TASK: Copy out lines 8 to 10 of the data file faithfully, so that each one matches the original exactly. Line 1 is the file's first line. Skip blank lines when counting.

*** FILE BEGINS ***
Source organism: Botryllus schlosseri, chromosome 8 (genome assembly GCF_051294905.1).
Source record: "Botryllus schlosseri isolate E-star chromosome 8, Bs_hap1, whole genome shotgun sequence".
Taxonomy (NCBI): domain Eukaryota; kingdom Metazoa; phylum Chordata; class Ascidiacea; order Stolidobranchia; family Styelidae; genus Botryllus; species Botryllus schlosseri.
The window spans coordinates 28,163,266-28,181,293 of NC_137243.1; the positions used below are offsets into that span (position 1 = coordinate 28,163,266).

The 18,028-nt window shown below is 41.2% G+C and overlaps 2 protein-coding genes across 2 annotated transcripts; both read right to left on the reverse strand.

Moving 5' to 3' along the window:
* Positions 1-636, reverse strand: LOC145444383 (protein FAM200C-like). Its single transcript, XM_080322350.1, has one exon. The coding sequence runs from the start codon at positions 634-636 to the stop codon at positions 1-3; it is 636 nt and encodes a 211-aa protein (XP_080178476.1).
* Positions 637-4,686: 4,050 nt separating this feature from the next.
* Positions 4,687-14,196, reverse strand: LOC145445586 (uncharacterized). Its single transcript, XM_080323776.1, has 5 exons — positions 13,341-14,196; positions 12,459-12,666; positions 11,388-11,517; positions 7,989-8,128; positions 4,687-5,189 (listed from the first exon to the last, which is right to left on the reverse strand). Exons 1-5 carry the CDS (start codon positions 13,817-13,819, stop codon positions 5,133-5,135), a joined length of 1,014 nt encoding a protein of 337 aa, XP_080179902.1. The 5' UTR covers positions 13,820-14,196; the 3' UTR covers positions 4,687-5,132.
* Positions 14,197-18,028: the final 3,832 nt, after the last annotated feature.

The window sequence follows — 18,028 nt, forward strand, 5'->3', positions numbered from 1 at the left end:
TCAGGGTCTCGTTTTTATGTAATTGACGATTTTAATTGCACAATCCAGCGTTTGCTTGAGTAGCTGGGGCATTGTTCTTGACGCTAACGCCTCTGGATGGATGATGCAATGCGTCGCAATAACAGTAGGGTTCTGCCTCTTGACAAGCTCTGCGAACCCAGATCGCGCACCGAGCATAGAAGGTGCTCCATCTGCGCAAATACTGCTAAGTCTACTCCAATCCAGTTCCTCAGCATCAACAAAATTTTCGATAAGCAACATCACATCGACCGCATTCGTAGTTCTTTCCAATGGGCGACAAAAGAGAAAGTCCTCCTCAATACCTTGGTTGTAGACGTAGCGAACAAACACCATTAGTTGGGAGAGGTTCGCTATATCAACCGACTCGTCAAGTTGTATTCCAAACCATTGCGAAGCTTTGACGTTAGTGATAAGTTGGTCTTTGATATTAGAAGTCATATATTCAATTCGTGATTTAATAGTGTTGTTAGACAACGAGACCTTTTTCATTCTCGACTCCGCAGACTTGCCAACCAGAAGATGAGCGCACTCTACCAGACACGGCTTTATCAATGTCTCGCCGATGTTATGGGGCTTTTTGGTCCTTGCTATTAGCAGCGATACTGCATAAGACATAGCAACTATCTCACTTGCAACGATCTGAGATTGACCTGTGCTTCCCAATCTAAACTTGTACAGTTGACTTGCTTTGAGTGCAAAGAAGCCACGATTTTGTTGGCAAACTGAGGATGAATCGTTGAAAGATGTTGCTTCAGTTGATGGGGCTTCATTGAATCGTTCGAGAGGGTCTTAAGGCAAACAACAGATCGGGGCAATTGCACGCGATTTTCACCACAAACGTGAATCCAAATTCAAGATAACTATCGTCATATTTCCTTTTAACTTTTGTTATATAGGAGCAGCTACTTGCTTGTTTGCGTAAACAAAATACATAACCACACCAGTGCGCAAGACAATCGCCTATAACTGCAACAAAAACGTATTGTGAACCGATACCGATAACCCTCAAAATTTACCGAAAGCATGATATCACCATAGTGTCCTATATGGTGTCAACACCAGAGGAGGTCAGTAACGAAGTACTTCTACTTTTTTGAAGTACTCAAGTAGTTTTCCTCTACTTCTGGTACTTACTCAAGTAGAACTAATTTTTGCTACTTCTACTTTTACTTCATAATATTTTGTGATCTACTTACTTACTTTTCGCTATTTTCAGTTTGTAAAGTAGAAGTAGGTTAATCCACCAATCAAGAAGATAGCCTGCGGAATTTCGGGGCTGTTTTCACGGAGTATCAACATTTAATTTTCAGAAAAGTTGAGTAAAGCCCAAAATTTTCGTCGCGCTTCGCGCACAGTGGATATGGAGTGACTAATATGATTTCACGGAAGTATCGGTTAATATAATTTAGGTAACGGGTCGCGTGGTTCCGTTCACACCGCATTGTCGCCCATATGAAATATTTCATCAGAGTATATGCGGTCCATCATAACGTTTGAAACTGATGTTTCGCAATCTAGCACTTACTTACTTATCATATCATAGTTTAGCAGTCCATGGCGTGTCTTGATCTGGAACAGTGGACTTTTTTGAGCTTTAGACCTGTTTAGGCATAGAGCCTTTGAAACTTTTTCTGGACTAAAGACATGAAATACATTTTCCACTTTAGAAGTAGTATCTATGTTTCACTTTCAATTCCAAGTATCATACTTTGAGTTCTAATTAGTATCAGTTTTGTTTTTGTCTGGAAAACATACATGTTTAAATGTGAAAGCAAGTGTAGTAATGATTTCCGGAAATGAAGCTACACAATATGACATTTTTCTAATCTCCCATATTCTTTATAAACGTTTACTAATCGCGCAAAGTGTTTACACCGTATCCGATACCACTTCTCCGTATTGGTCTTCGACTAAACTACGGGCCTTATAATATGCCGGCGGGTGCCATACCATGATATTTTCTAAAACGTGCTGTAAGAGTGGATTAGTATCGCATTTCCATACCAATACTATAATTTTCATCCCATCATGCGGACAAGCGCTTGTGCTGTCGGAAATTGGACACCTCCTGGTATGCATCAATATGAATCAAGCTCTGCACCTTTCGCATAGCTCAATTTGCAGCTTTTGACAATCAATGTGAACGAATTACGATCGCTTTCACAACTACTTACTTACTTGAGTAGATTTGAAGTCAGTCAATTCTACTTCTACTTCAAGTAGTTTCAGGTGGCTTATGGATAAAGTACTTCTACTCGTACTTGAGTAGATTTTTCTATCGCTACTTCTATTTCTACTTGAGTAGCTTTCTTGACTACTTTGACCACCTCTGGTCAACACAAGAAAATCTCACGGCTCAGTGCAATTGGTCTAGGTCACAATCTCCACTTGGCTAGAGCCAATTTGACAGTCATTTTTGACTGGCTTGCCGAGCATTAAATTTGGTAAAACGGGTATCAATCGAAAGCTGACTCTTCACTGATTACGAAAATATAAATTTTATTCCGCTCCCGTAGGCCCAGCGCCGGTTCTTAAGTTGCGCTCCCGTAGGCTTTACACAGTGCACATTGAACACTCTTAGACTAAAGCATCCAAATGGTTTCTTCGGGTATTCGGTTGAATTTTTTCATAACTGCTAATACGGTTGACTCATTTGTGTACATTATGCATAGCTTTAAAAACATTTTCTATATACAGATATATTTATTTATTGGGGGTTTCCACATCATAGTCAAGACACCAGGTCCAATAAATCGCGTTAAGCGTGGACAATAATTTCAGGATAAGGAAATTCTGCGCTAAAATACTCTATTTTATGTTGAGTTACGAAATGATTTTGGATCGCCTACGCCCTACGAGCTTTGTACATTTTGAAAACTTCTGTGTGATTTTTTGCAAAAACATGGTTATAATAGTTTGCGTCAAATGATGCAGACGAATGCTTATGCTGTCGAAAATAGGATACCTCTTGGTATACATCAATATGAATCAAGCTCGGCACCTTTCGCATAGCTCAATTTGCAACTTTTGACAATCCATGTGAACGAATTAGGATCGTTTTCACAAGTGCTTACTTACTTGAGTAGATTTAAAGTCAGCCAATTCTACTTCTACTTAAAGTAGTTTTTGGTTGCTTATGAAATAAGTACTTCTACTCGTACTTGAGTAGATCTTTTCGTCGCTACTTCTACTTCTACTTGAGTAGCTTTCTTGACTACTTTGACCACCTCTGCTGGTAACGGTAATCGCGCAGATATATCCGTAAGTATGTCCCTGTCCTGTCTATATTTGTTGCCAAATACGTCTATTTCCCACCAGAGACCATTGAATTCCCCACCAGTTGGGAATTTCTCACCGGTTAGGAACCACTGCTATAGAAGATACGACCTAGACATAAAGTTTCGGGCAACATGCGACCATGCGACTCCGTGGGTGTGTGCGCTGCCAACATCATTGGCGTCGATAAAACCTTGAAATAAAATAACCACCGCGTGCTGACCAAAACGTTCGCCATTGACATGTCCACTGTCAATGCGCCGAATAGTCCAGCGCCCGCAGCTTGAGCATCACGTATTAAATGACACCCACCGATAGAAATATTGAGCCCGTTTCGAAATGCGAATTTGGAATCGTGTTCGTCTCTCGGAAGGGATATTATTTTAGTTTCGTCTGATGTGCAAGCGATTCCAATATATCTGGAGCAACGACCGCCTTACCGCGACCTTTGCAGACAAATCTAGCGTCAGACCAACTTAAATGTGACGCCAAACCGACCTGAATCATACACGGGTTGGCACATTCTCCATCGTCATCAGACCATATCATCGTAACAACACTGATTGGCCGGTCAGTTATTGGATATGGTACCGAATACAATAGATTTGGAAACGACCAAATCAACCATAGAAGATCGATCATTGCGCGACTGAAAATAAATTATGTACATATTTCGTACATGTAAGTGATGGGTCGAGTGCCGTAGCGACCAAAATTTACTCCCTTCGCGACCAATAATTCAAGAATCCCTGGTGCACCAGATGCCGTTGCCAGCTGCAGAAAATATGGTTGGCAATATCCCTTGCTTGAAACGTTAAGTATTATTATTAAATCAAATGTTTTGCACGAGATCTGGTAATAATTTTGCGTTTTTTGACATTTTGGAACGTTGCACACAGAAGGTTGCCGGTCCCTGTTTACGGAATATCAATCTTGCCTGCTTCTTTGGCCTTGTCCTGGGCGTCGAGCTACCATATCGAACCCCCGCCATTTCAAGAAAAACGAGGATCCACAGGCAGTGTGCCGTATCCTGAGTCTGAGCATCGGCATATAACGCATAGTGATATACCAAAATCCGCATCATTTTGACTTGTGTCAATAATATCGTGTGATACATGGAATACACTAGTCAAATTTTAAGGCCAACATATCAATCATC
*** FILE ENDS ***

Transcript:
* Positions 637-4,686: 4,050 nt separating this feature from the next.
* Positions 4,687-14,196, reverse strand: LOC145445586 (uncharacterized). Its single transcript, XM_080323776.1, has 5 exons — positions 13,341-14,196; positions 12,459-12,666; positions 11,388-11,517; positions 7,989-8,128; positions 4,687-5,189 (listed from the first exon to the last, which is right to left on the reverse strand). Exons 1-5 carry the CDS (start codon positions 13,817-13,819, stop codon positions 5,133-5,135), a joined length of 1,014 nt encoding a protein of 337 aa, XP_080179902.1. The 5' UTR covers positions 13,820-14,196; the 3' UTR covers positions 4,687-5,132.
* Positions 14,197-18,028: the final 3,832 nt, after the last annotated feature.